State gets guidance on college spending

Productivity fund advice submitted

The University of Arkansas for Medical Sciences' Little Rock campus is shown in this file photo.
The University of Arkansas for Medical Sciences' Little Rock campus is shown in this file photo.

The Arkansas Higher Education Coordinating Board recommended a net $0 change in productivity funding for educational and general operations at the state's colleges and universities for the 2024-25 fiscal year, although the University of Arkansas for Medical Sciences would receive an influx of money as a non-formula entity.

Productivity funding is a mechanism to align institutional funding with statewide priorities for higher education by incentivizing progress toward statewide goals in the areas of efficiency, effectiveness, affordability and adjustments.

The board's recommendations will be sent to the governor and General Assembly. Non-formula entities -- "special units" like UAMS, system offices and the University of Arkansas System Division of Agriculture -- are not subject to productivity funding; rather, they make funding requests, which are considered by the Arkansas Division of Higher Education.

The total funding recommendation for educational and general operations for colleges and universities is $0 in new revenue, because there was no productivity increase by schools year to year, with $4,555,985 of one-time incentive funds being utilized for statewide purposes, according to the coordinating board.

An additional appropriation increase recommendation of 2% of the formula-based-entities funding recommendation has been added to address any changes in disbursements for Educational Excellence Trust Fund revenues or any other state funding adjustments, an increase that totals $9,946,076 for universities and $3,626,503 for two-year colleges.

This past year was the first time since the coordinating board approved productivity funding in 2017 that the state's public schools didn't increase productivity, said Nick Fuller, the state higher education division's chief financial officer. The $4,555,985 of one-time incentive funds is "for everyone, not any one institution," but its precise purpose has yet to be determined.

The board also recommended a 7% increase for non-formula entities based on the Higher Education Price Index and full funding of Operations and Program Enhancement requests, according to Fuller. This requires an additional $51.72 million, $30 million of which will be for UAMS, and that additional $30 million more UAMS received than in fiscal year 2023-24 would bring the UAMS allotment to nearly $146 million.

UAMS is a "primary source" for health care professionals in the state and "we greatly appreciate the support of" the state higher education division and the coordinating board, said Stephanie Gardner, UAMS provost. "[Our] mission wouldn't be possible without" them.

UAMS is the state's only academic medical center -- Arkansas is one of eight states with a sole academic medical center -- and 70% of health care professionals in the state trained at UAMS, said UAMS Chancellor Cam Patterson. UAMS annually ranks first or second nationally among academic medical centers in terms of retaining its graduates within its state.

UAMS, which has more than 11,000 employees, has struggled financially this calendar year due to the rapid rise in costs for medical supplies and equipment, as well as salaries in an inflationary environment. This summer, UAMS slowed hiring -- in some departments hiring was frozen -- and reduced expenses while also receiving $30 million from the state's Budget Stabilization Trust Fund, which it will pay back by the close of the current fiscal year next summer. UAMS had an operating loss of $30 million for its 2023 fiscal year.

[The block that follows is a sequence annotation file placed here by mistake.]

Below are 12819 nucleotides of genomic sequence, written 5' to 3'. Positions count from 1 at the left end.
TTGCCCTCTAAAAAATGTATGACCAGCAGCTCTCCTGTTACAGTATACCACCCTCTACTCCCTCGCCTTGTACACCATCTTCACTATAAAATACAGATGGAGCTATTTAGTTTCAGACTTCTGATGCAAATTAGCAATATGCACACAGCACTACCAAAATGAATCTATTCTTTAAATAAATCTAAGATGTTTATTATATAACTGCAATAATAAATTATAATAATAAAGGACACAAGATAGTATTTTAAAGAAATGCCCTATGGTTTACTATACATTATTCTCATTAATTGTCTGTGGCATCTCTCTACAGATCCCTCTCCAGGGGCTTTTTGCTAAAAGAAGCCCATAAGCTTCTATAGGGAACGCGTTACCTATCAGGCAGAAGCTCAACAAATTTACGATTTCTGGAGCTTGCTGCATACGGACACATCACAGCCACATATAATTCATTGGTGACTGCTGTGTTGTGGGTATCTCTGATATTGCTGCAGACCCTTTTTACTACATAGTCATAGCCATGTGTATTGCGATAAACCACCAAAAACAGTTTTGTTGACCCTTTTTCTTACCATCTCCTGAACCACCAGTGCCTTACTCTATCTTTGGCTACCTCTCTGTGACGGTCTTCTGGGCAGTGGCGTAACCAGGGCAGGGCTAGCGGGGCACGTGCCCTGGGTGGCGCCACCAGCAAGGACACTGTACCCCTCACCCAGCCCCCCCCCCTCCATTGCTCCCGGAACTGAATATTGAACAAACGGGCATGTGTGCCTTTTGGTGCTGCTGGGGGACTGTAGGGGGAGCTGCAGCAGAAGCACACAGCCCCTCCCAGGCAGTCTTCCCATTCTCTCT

UAMS also expects to receive another $30 million in January as part of a recent settlement with the Centers for Medicare & Medicaid Services, which had been underpaying a myriad of hospitals for a certain prescription drug program, according to Amanda George, UAMS chief financial officer and vice chancellor for finance. Though UAMS also faced headwinds the past couple of years, those struggles were offset by funds from the federal Coronavirus Aid, Relief, and Economic Security Act and American Rescue Plan, but those funds are no longer available in fiscal year 2024.

UAMS has expanded recently, opening an $85 million surgical facility dedicated to treating orthopedic and spine patients in May and a $65 million, 58,000-square-foot Radiation Oncology Center in Little Rock this summer -- the second floor of which houses the 9,000-square-foot Proton Center of Arkansas, the state's only proton center -- among other projects.

In addition to meeting workforce needs in the state, treating patients and research, UAMS facilities also function as integral classrooms for students, Gardner said. "Our students spend a lot of time [in them] learning."

UAMS also remains on course to submit its application for National Cancer Institute designation no later than 2025, and UAMS projects that NCI Designation would have an economic impact of $72 million to the state annually.

NCI designation is the country's most distinguished status for cancer centers, and there are 71 NCI-designated cancer centers in the country, but none in Arkansas, according to UAMS. More than two-thirds of funds awarded by NCI for research and clinical trials go to NCI-designated centers, and many NCI community outreach and program grants are only offered to NCI-designated cancer centers.

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